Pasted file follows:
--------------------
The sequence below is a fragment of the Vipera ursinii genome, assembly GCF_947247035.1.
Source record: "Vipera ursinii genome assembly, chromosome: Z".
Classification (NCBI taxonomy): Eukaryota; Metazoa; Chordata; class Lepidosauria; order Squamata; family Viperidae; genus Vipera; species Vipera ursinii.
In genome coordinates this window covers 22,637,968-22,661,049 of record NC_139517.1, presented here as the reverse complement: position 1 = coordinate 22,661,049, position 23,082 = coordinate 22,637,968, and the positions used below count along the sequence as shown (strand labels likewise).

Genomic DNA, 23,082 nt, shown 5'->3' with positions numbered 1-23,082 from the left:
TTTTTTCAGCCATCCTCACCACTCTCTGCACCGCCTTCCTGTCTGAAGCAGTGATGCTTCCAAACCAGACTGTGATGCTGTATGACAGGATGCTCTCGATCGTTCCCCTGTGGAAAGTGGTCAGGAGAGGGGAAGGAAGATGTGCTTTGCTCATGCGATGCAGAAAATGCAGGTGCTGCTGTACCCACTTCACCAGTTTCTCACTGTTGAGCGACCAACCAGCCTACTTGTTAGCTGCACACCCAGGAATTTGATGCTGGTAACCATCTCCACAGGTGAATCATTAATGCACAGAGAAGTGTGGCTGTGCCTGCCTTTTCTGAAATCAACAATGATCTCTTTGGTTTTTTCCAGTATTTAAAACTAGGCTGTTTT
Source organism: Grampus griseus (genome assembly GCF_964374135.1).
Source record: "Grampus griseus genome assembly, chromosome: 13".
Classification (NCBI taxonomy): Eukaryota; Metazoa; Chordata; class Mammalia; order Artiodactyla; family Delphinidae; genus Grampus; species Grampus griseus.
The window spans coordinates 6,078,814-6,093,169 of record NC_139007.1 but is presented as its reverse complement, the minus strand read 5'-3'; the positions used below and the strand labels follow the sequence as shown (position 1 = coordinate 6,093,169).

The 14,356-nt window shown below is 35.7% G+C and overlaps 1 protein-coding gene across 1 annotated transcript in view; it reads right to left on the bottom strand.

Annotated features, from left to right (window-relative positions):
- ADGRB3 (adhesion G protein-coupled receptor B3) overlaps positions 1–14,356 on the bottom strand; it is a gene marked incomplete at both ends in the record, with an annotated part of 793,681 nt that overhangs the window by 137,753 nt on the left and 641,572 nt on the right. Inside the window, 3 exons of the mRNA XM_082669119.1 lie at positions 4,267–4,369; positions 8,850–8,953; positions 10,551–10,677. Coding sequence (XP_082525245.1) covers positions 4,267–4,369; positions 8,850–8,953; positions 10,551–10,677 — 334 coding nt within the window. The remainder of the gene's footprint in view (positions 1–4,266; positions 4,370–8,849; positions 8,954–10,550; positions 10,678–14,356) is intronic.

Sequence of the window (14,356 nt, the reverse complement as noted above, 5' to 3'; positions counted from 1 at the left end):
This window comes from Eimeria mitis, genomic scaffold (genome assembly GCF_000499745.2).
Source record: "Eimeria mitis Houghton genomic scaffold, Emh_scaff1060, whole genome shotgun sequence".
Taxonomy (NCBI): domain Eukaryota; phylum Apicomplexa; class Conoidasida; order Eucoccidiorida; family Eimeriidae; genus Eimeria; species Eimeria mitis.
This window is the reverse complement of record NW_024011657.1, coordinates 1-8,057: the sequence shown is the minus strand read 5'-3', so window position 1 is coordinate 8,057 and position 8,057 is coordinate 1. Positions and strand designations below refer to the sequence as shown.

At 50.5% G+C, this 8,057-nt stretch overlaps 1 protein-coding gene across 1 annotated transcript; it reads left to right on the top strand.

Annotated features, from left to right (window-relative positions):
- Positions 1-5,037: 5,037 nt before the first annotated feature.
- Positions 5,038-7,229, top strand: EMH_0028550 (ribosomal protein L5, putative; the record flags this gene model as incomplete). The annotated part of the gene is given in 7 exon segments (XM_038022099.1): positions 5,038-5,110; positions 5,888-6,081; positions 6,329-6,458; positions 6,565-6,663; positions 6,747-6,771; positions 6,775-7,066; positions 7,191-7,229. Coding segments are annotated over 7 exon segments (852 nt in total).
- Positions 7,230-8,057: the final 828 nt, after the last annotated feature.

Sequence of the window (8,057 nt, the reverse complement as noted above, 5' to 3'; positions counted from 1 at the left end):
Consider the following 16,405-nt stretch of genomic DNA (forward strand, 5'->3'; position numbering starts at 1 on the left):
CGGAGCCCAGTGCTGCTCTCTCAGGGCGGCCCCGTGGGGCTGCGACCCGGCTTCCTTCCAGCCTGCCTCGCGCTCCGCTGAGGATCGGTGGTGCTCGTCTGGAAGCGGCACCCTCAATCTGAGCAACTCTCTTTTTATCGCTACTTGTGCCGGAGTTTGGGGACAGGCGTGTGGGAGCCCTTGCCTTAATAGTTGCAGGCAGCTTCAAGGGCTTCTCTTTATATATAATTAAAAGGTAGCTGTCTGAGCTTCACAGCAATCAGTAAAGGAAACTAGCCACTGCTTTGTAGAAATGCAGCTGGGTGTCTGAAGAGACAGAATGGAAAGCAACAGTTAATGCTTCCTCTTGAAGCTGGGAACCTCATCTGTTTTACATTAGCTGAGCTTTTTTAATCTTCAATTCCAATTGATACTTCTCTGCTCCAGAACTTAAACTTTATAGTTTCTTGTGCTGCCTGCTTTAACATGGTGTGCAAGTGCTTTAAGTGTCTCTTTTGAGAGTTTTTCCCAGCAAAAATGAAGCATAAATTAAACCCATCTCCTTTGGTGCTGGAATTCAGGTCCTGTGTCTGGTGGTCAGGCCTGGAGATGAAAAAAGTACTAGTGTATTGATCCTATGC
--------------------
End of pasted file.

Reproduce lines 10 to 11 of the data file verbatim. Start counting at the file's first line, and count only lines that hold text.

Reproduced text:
The window spans coordinates 6,078,814-6,093,169 of record NC_139007.1 but is presented as its reverse complement, the minus strand read 5'-3'; the positions used below and the strand labels follow the sequence as shown (position 1 = coordinate 6,093,169).

The 14,356-nt window shown below is 35.7% G+C and overlaps 1 protein-coding gene across 1 annotated transcript in view; it reads right to left on the bottom strand.